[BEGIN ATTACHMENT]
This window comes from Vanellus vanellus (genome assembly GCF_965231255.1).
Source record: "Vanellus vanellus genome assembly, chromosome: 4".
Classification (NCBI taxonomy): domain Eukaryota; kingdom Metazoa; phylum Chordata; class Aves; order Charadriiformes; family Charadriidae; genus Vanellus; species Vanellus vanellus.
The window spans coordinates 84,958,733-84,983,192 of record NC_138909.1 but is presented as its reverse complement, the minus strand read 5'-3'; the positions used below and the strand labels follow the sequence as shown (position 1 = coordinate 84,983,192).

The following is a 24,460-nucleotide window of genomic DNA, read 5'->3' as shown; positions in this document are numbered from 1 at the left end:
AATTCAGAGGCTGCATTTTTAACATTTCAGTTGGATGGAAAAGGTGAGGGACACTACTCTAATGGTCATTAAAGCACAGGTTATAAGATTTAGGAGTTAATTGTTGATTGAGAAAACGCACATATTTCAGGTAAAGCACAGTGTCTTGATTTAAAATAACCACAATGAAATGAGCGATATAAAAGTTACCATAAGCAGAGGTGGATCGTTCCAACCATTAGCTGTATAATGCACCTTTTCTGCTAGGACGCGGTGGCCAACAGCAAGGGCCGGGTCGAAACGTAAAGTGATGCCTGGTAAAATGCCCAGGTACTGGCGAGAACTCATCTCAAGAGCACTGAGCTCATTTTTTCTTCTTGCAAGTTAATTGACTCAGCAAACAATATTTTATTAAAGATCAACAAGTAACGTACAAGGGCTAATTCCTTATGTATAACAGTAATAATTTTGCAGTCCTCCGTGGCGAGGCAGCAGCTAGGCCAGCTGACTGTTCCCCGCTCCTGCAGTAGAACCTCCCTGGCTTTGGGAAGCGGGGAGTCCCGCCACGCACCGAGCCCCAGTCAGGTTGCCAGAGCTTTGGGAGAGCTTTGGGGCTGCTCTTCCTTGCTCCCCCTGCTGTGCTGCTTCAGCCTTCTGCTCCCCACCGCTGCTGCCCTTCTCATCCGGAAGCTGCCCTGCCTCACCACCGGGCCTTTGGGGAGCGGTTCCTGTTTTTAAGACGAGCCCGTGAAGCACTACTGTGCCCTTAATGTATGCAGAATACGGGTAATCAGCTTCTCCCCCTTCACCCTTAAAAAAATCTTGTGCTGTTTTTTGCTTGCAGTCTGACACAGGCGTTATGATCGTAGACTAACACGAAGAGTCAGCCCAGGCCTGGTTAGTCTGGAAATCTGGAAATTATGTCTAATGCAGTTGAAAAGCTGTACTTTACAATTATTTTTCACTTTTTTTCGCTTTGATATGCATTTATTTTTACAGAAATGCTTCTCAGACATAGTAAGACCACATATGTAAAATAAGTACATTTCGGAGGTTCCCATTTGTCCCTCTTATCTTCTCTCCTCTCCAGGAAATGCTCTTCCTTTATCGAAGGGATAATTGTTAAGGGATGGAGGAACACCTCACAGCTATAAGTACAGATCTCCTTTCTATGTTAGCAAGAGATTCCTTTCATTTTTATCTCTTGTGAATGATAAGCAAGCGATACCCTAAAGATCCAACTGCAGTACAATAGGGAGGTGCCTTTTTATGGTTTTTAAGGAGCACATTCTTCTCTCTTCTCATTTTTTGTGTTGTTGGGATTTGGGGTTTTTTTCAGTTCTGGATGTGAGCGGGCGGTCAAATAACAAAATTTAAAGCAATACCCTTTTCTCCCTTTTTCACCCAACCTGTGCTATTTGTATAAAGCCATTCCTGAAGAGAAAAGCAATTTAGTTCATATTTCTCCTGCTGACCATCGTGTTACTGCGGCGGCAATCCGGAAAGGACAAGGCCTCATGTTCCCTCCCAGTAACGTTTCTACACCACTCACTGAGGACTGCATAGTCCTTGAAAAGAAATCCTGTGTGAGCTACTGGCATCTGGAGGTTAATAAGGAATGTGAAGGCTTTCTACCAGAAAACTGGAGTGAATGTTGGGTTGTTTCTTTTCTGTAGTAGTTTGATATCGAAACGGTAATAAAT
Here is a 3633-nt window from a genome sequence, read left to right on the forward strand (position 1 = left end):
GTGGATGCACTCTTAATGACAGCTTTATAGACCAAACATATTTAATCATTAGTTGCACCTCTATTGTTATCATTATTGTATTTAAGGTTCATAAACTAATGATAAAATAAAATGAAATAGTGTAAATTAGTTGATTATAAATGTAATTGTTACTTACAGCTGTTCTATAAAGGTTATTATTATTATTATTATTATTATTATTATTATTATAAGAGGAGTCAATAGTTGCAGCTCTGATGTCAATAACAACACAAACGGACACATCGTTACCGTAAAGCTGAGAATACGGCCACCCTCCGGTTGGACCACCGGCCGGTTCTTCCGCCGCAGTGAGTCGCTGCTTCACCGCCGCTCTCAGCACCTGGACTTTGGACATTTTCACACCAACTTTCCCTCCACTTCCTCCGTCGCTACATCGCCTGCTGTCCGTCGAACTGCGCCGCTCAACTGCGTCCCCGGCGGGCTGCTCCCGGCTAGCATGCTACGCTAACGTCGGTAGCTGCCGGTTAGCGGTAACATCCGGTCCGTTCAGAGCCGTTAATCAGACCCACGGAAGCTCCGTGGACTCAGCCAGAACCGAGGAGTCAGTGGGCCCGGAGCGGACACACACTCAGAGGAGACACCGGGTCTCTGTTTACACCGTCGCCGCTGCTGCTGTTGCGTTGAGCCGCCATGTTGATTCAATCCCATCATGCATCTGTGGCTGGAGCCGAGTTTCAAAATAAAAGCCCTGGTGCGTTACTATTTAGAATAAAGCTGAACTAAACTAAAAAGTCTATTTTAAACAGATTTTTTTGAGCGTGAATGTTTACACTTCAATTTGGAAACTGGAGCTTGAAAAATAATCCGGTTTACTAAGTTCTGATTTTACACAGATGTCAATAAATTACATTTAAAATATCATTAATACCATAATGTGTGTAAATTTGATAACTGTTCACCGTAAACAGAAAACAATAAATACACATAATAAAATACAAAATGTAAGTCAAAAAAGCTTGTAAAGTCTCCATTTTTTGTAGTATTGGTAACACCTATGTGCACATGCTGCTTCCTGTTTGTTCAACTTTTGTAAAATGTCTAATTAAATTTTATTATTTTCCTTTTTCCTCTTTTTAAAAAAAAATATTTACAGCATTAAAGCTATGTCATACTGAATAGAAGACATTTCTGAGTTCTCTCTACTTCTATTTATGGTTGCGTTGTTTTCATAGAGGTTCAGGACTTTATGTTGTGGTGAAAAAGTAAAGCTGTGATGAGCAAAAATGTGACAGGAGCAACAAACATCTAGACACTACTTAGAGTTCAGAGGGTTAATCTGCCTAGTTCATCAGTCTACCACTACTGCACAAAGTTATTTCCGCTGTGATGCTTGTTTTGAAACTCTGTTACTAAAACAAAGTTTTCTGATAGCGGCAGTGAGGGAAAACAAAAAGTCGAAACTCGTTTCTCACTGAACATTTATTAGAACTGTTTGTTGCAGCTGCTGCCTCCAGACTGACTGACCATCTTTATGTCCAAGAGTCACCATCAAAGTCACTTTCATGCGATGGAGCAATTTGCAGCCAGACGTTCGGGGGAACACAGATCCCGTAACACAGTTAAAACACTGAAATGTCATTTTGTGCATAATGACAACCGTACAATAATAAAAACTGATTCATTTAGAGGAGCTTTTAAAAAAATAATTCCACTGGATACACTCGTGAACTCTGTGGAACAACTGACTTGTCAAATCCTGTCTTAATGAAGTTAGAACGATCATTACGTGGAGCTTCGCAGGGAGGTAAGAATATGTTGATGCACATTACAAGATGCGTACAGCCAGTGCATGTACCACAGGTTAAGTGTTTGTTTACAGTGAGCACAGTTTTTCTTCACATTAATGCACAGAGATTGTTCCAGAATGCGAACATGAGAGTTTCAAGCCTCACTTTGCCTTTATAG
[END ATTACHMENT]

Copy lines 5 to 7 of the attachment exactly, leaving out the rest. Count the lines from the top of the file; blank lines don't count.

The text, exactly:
The following is a 24,460-nucleotide window of genomic DNA, read 5'->3' as shown; positions in this document are numbered from 1 at the left end:
AATTCAGAGGCTGCATTTTTAACATTTCAGTTGGATGGAAAAGGTGAGGGACACTACTCTAATGGTCATTAAAGCACAGGTTATAAGATTTAGGAGTTAATTGTTGATTGAGAAAACGCACATATTTCAGGTAAAGCACAGTGTCTTGATTTAAAATAACCACAATGAAATGAGCGATATAAAAGTTACCATAAGCAGAGGTGGATCGTTCCAACCATTAGCTGTATAATGCACCTTTTCTGCTAGGACGCGGTGGCCAACAGCAAGGGCCGGGTCGAAACGTAAAGTGATGCCTGGTAAAATGCCCAGGTACTGGCGAGAACTCATCTCAAGAGCACTGAGCTCATTTTTTCTTCTTGCAAGTTAATTGACTCAGCAAACAATATTTTATTAAAGATCAACAAGTAACGTACAAGGGCTAATTCCTTATGTATAACAGTAATAATTTTGCAGTCCTCCGTGGCGAGGCAGCAGCTAGGCCAGCTGACTGTTCCCCGCTCCTGCAGTAGAACCTCCCTGGCTTTGGGAAGCGGGGAGTCCCGCCACGCACCGAGCCCCAGTCAGGTTGCCAGAGCTTTGGGAGAGCTTTGGGGCTGCTCTTCCTTGCTCCCCCTGCTGTGCTGCTTCAGCCTTCTGCTCCCCACCGCTGCTGCCCTTCTCATCCGGAAGCTGCCCTGCCTCACCACCGGGCCTTTGGGGAGCGGTTCCTGTTTTTAAGACGAGCCCGTGAAGCACTACTGTGCCCTTAATGTATGCAGAATACGGGTAATCAGCTTCTCCCCCTTCACCCTTAAAAAAATCTTGTGCTGTTTTTTGCTTGCAGTCTGACACAGGCGTTATGATCGTAGACTAACACGAAGAGTCAGCCCAGGCCTGGTTAGTCTGGAAATCTGGAAATTATGTCTAATGCAGTTGAAAAGCTGTACTTTACAATTATTTTTCACTTTTTTTCGCTTTGATATGCATTTATTTTTACAGAAATGCTTCTCAGACATAGTAAGACCACATATGTAAAATAAGTACATTTCGGAGGTTCCCATTTGTCCCTCTTATCTTCTCTCCTCTCCAGGAAATGCTCTTCCTTTATCGAAGGGATAATTGTTAAGGGATGGAGGAACACCTCACAGCTATAAGTACAGATCTCCTTTCTATGTTAGCAAGAGATTCCTTTCATTTTTATCTCTTGTGAATGATAAGCAAGCGATACCCTAAAGATCCAACTGCAGTACAATAGGGAGGTGCCTTTTTATGGTTTTTAAGGAGCACATTCTTCTCTCTTCTCATTTTTTGTGTTGTTGGGATTTGGGGTTTTTTTCAGTTCTGGATGTGAGCGGGCGGTCAAATAACAAAATTTAAAGCAATACCCTTTTCTCCCTTTTTCACCCAACCTGTGCTATTTGTATAAAGCCATTCCTGAAGAGAAAAGCAATTTAGTTCATATTTCTCCTGCTGACCATCGTGTTACTGCGGCGGCAATCCGGAAAGGACAAGGCCTCATGTTCCCTCCCAGTAACGTTTCTACACCACTCACTGAGGACTGCATAGTCCTTGAAAAGAAATCCTGTGTGAGCTACTGGCATCTGGAGGTTAATAAGGAATGTGAAGGCTTTCTACCAGAAAACTGGAGTGAATGTTGGGTTGTTTCTTTTCTGTAGTAGTTTGATATCGAAACGGTAATAAAT
Here is a 3633-nt window from a genome sequence, read left to right on the forward strand (position 1 = left end):